On Bylot Island, Fauteux said they never observed the lemmings exhausting their food supply, which includes a lot of willow flowers and roots.

Perhaps this difference is explained by how Norwegian lemmings reach much higher population densities than their Canadian counterparts—in some cases, 10 times as high, said Fauteux.

Some researchers believe this is the result of Fenno-Scandinavia having far fewer predators, due to human disturbances: snowy owls are endangered there, and Arctic foxes populations are also “at critically low numbers,” said Fauteux.

Researchers have studied lemmings on Bylot Island for 13 years now, and Fauteux has been involved with this work for about half that time. That’s allowed him to observe first-hand how the boom-and-bust cycles of lemmings affect other species.

“When there are lots of lemmings, the tundra becomes alive,” said Fauteux.

During the summer months, “every time the lemming population builds up, there is a massive migration of all the raptors,” said Fauteux. “So the snowy owls, the jaegers, the hawks, they all come in massive numbers and they start eating the lemmings that build during the winter.”

Foxes behave a bit differently. Rather than migrate in search of lemmings, their number of offspring depends on how much food they’re able to find.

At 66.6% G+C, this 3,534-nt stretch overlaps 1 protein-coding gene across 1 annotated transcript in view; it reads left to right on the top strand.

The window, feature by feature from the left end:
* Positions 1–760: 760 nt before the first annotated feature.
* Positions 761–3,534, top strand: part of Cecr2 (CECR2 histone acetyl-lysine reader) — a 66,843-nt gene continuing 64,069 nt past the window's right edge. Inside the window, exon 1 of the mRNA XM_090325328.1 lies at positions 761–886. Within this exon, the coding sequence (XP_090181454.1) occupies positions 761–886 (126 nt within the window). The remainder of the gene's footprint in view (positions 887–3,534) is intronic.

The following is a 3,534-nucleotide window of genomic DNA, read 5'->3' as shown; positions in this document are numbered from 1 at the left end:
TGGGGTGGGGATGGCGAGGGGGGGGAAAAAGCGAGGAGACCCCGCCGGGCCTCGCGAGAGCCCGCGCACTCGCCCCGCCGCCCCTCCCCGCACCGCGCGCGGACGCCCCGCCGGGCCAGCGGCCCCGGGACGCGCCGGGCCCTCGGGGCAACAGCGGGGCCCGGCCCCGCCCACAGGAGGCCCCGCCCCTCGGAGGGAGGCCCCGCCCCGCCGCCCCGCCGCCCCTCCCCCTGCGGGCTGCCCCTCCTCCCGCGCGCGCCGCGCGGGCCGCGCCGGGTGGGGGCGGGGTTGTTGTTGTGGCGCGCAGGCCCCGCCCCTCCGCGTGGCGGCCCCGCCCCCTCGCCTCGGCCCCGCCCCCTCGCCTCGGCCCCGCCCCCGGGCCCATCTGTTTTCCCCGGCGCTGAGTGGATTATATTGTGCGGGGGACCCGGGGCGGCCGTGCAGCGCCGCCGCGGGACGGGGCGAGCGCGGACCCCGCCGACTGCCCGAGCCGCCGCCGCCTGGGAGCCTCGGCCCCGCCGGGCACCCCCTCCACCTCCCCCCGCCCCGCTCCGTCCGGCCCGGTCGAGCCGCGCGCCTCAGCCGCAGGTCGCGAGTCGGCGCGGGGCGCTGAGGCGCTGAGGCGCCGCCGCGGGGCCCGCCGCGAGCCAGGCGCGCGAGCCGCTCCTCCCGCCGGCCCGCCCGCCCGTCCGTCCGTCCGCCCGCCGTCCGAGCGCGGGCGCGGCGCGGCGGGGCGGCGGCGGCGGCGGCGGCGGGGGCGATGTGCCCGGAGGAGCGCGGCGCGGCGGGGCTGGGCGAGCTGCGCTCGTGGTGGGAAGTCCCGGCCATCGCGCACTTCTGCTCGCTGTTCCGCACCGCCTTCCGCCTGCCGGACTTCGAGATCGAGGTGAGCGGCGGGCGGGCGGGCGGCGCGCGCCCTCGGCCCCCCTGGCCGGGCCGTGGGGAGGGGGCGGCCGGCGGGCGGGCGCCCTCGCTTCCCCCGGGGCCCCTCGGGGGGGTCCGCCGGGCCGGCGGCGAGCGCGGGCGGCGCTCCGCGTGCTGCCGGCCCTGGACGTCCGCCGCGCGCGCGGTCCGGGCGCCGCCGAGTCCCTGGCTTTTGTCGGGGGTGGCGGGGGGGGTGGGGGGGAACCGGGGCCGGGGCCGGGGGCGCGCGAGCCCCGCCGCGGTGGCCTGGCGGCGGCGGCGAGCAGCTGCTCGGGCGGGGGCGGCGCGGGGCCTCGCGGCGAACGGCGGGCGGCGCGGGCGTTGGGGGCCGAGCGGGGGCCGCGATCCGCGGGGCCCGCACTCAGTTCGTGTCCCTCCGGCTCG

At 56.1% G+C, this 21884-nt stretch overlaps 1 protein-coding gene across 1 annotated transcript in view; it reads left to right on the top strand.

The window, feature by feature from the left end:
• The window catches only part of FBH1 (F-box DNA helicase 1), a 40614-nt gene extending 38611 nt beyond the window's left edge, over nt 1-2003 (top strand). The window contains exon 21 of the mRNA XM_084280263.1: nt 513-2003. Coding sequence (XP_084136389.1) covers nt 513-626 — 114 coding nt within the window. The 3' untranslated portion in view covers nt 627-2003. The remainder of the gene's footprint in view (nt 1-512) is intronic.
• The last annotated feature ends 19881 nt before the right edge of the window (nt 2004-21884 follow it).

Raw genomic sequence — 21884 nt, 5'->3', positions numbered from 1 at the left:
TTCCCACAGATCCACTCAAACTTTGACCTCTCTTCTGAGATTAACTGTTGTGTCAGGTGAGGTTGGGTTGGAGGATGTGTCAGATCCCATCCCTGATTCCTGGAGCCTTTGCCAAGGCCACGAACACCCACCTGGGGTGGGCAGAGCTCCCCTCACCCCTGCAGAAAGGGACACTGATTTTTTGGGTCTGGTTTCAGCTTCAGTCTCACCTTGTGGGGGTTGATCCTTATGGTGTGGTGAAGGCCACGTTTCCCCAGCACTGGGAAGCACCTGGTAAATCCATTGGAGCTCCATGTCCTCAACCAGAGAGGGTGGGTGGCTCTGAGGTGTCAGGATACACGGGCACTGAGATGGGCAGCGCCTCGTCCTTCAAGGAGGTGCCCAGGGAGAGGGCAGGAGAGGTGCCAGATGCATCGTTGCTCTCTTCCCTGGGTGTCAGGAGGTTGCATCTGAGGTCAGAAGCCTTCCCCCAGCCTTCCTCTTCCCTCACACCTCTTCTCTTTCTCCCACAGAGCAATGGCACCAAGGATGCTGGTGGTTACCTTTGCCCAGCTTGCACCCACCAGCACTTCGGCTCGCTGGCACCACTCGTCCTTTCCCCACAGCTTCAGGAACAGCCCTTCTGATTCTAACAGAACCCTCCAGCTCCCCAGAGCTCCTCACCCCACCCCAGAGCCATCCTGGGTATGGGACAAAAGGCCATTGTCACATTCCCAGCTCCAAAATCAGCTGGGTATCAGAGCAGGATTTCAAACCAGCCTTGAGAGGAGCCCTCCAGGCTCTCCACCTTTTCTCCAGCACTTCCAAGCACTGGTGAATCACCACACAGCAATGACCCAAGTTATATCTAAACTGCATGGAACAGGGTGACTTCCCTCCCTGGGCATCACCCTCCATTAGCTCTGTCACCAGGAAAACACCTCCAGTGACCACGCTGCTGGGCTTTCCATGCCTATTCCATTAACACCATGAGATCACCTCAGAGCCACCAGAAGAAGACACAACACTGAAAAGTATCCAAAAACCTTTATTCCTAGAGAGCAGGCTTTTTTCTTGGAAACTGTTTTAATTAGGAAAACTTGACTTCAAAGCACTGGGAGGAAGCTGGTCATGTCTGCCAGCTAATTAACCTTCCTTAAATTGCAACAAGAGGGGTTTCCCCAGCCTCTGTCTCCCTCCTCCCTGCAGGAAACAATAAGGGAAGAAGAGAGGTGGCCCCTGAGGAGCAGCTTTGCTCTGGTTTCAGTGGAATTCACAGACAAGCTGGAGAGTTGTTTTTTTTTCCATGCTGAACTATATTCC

“For years that there are going to be lots of lemmings, you can expect during the next winter or summer there will be lots of new, young foxes wandering around,” said Fauteux.

The foxes on Bylot Island have another food supply, when the number of lemmings dwindle: the island is home to a large snow goose nesting site. In fact, that’s what first brought wildlife biologists there in the 1980s. To some surprise, they found that lemmings impacted the goose population as well.

That’s because the island’s foxes will feast on lemmings when they can, but, if lemming numbers are low, they resort to trying to eat goose eggs and chicks—a more risky strategy, as it could involve “a big adult chasing you away from the nest,” said Fauteux.

“There was a clear relationship between the lemmings and the snow geese, by sharing the predator. This is what we call apparent competition in ecology. It’s when two prey share the same predator.”

Climate change may be disrupting the boom-bust cycles of lemmings in parts of the Arctic, and this, in turn, could be bad news for the predators that depend on the critters.

“There are populations of lemmings in Fenno-Scandinavia and Greenland where there is evidence of their cycles collapsing. That means they were doing these high amplitudes, and then all the sudden, boom, it’s a straight line of low abundances,” said Fauteux.

Researchers suspect that warmer winters are creating more challenging conditions for lemmings.

“In years when the winter is relatively warm, the basal layer of the snow becomes harder, and it becomes harder for the lemmings to dig. There’s some evidence there may even be ice crusts that prevent the lemmings from digging through it,” said Fauteux.

“The lemmings are really having a bad time trying to feed during these warm winters. We’re worried that these collapses might happen in the Canadian Arctic, because of the warming of the Arctic.”

The only way to know if these changes are beginning to affect lemmings in the Canadian Arctic, of course, is to conduct more painstaking field work. And that’s what Fauteux plans to do, with the planned creation of a new lemming monitoring program in Salluit on Nunavik’s Hudson Strait.